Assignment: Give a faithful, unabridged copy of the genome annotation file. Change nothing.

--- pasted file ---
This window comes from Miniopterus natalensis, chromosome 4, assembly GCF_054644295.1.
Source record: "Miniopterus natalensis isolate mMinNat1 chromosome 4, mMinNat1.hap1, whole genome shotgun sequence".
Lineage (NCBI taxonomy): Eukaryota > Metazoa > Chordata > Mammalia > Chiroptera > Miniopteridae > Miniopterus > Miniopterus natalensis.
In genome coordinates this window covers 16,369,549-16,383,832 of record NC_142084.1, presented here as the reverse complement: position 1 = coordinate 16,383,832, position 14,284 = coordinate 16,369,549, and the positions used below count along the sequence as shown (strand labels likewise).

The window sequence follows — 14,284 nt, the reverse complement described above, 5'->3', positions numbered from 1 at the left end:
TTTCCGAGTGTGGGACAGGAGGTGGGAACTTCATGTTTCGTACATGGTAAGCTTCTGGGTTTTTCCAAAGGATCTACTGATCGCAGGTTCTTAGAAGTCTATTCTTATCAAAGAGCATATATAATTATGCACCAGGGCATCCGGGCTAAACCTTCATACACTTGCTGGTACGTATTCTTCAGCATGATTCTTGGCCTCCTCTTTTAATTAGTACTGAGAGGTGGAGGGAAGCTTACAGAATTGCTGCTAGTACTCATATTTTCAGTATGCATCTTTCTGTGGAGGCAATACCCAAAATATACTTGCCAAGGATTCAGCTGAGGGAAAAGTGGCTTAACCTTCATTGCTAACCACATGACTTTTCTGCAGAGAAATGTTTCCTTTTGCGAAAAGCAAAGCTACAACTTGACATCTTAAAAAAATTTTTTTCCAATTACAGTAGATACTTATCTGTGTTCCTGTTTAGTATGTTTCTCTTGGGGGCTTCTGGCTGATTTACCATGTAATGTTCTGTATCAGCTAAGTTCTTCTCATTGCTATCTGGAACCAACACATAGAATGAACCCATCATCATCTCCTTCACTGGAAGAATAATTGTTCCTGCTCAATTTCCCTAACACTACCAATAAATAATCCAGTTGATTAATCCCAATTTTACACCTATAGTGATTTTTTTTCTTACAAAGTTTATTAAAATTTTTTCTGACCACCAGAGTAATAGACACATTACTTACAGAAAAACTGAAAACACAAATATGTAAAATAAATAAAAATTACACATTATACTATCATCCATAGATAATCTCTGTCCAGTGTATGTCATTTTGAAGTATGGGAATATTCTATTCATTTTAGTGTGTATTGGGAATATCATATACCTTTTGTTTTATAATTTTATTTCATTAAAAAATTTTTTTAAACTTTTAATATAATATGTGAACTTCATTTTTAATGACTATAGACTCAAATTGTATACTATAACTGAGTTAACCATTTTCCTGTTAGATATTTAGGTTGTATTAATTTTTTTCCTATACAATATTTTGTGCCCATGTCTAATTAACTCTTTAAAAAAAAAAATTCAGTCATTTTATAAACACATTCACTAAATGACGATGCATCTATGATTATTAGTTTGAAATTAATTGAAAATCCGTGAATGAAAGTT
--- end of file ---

This window comes from Miniopterus natalensis, chromosome 4, assembly GCF_054644295.1.
Source record: "Miniopterus natalensis isolate mMinNat1 chromosome 4, mMinNat1.hap1, whole genome shotgun sequence".
Lineage (NCBI taxonomy): Eukaryota > Metazoa > Chordata > Mammalia > Chiroptera > Miniopteridae > Miniopterus > Miniopterus natalensis.
In genome coordinates this window covers 16,369,549-16,383,832 of record NC_142084.1, presented here as the reverse complement: position 1 = coordinate 16,383,832, position 14,284 = coordinate 16,369,549, and the positions used below count along the sequence as shown (strand labels likewise).

The window sequence follows — 14,284 nt, the reverse complement described above, 5'->3', positions numbered from 1 at the left end:
TTTCCGAGTGTGGGACAGGAGGTGGGAACTTCATGTTTCGTACATGGTAAGCTTCTGGGTTTTTCCAAAGGATCTACTGATCGCAGGTTCTTAGAAGTCTATTCTTATCAAAGAGCATATATAATTATGCACCAGGGCATCCGGGCTAAACCTTCATACACTTGCTGGTACGTATTCTTCAGCATGATTCTTGGCCTCCTCTTTTAATTAGTACTGAGAGGTGGAGGGAAGCTTACAGAATTGCTGCTAGTACTCATATTTTCAGTATGCATCTTTCTGTGGAGGCAATACCCAAAATATACTTGCCAAGGATTCAGCTGAGGGAAAAGTGGCTTAACCTTCATTGCTAACCACATGACTTTTCTGCAGAGAAATGTTTCCTTTTGCGAAAAGCAAAGCTACAACTTGACATCTTAAAAAAATTTTTTTCCAATTACAGTAGATACTTATCTGTGTTCCTGTTTAGTATGTTTCTCTTGGGGGCTTCTGGCTGATTTACCATGTAATGTTCTGTATCAGCTAAGTTCTTCTCATTGCTATCTGGAACCAACACATAGAATGAACCCATCATCATCTCCTTCACTGGAAGAATAATTGTTCCTGCTCAATTTCCCTAACACTACCAATAAATAATCCAGTTGATTAATCCCAATTTTACACCTATAGTGATTTTTTTTCTTACAAAGTTTATTAAAATTTTTTCTGACCACCAGAGTAATAGACACATTACTTACAGAAAAACTGAAAACACAAATATGTAAAATAAATAAAAATTACACATTATACTATCATCCATAGATAATCTCTGTCCAGTGTATGTCATTTTGAAGTATGGGAATATTCTATTCATTTTAGTGTGTATTGGGAATATCATATACCTTTTGTTTTATAATTTTATTTCATTAAAAAATTTTTTTAAACTTTTAATATAATATGTGAACTTCATTTTTAATGACTATAGACTCAAATTGTATACTATAACTGAGTTAACCATTTTCCTGTTAGATATTTAGGTTGTATTAATTTTTTTCCTATACAATATTTTGTGCCCATGTCTAATTAACTCTTTAAAAAAAAAAATTCAGTCATTTTATAAACACATTCACTAAATGACGATGCATCTATGATTATTAGTTTGAAATTAATTGAAAATCCGTGAATGAAAGTT